Pass Rushing: If the bull rush is your thing then you will love to watch Paea rush the passer. But if you are expecting a vast array of pass rush moves then you will be disappointed. Paea is not a natural pass rusher, but instead uses his strength to push his way into position to make a sack. With more coaching and time perhaps he can add some more pass rush moves to his repertoire, but as of now he does not project to be a great pass rusher in the NFL.

Potential: Paea has the ability and work ethic to be a solid NFL 3-technique defensive lineman. His strength and ability to penetrate should make him a fairly sought-after commodity. Teams will be concerned with his relatively small size, and he weighed in at 295 lbs. at the Senior Bowl which is less than expected, and less than his listed weight. Teams will factor in his lack of experience knowing that he has much room to grow as a football player. It is debatable whether Paea has Pro Bowl type potential, but he should be a starter and contributor from day one.
National Football Post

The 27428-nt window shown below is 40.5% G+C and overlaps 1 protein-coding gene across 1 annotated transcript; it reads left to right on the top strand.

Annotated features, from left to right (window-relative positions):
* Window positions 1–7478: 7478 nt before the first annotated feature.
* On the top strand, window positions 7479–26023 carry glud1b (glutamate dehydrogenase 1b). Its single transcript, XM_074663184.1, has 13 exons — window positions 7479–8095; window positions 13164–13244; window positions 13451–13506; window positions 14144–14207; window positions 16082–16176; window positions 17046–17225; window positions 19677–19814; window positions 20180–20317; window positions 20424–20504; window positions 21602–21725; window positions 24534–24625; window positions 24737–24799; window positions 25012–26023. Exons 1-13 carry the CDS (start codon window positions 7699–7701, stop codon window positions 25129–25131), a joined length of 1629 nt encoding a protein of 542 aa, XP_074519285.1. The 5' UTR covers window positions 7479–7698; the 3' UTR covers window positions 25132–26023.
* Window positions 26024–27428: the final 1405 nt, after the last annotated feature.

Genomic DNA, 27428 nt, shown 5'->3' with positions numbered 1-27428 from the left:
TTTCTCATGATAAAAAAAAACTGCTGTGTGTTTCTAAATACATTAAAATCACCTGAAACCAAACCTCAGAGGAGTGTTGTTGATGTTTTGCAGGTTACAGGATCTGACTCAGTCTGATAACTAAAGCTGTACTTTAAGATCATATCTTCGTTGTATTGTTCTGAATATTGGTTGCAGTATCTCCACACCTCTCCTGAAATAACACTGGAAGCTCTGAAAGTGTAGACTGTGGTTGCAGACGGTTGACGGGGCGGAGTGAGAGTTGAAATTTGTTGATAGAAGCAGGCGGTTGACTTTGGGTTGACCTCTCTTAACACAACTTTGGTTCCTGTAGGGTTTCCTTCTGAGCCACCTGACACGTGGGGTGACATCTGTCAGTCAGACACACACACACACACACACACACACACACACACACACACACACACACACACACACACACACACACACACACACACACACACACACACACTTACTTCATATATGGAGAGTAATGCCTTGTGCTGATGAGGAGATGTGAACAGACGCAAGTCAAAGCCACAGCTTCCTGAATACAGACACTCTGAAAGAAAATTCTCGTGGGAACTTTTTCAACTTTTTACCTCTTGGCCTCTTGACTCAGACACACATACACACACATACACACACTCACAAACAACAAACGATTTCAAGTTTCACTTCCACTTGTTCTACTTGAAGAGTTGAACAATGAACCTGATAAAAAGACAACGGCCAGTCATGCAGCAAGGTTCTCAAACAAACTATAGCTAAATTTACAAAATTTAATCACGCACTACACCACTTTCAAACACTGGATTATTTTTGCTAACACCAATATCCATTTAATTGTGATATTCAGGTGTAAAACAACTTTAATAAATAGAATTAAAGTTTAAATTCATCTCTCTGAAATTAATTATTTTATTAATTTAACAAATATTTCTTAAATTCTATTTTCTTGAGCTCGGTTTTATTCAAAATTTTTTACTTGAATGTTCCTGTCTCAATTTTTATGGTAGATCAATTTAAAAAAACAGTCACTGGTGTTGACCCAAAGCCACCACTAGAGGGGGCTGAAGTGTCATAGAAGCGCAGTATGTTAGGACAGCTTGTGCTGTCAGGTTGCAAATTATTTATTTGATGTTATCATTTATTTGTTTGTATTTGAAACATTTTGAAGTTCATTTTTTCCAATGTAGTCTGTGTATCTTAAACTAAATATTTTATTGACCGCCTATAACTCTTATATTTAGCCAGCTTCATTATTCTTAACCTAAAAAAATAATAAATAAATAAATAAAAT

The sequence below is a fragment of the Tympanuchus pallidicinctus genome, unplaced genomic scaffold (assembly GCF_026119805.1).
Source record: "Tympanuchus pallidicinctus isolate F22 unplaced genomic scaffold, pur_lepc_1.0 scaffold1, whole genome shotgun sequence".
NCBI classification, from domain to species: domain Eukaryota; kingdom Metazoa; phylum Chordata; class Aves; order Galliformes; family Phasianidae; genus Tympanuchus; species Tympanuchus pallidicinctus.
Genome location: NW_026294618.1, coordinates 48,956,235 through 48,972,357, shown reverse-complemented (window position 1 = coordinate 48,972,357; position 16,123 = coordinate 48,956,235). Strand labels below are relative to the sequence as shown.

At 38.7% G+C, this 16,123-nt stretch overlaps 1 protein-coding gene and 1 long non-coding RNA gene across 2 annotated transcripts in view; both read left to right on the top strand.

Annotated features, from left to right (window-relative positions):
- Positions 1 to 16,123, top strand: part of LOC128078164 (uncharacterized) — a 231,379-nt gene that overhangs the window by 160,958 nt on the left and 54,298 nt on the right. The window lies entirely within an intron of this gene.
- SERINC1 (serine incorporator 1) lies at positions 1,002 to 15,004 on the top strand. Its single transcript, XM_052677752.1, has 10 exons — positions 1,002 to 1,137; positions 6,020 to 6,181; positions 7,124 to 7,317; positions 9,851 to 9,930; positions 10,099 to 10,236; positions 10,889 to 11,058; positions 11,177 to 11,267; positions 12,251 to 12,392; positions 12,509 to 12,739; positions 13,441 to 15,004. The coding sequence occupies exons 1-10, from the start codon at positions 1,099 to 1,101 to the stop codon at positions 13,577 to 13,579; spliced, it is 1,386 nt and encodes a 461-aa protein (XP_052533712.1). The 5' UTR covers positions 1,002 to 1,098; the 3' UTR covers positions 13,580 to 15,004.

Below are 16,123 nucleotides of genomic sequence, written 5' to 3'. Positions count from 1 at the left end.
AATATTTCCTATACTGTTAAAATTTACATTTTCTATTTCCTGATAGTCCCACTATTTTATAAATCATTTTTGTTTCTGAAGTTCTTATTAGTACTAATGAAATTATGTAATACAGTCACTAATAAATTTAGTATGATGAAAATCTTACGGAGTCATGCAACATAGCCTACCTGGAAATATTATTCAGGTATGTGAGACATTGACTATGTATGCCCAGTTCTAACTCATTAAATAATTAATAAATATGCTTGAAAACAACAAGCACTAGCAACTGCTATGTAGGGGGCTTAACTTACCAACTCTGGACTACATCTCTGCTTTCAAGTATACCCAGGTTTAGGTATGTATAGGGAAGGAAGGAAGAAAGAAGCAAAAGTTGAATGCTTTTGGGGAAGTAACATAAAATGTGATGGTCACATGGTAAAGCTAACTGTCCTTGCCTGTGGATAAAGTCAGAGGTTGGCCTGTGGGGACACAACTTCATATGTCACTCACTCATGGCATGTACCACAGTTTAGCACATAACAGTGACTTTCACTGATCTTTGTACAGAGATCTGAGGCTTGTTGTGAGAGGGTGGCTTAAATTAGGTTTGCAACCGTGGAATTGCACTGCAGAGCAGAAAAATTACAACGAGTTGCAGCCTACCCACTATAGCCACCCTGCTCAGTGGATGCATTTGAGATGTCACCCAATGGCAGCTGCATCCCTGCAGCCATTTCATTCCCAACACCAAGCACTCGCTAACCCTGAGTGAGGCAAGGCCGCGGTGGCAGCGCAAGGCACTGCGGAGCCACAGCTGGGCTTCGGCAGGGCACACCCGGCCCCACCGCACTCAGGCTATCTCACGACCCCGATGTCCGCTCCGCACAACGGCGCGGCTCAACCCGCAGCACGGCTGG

An explosive, thickly built defensive tackle who displays an impressive first step off the snap and consistently is one of the first defensive linemen moving. Does a great job keeping his base down, back flat and creating leverage for himself into contact. Is able to generate an impressive jolt at the point of attack in both the run and pass game, keeping opposing linemen from getting onto his frame initially off the snap. Demonstrates the first step to cross the face of opposing defenders and shoot his way into the backfield, but also displays good suddenness and body control as a pass rusher inside, cleanly changing directions and using a compact club move which he added to his arsenal from a year ago to free himself from blocks inside. However, needs to do a better job extending his arms more consistently into contact off the snap and lacks much of an idea how to counter if his initial rush is stalled.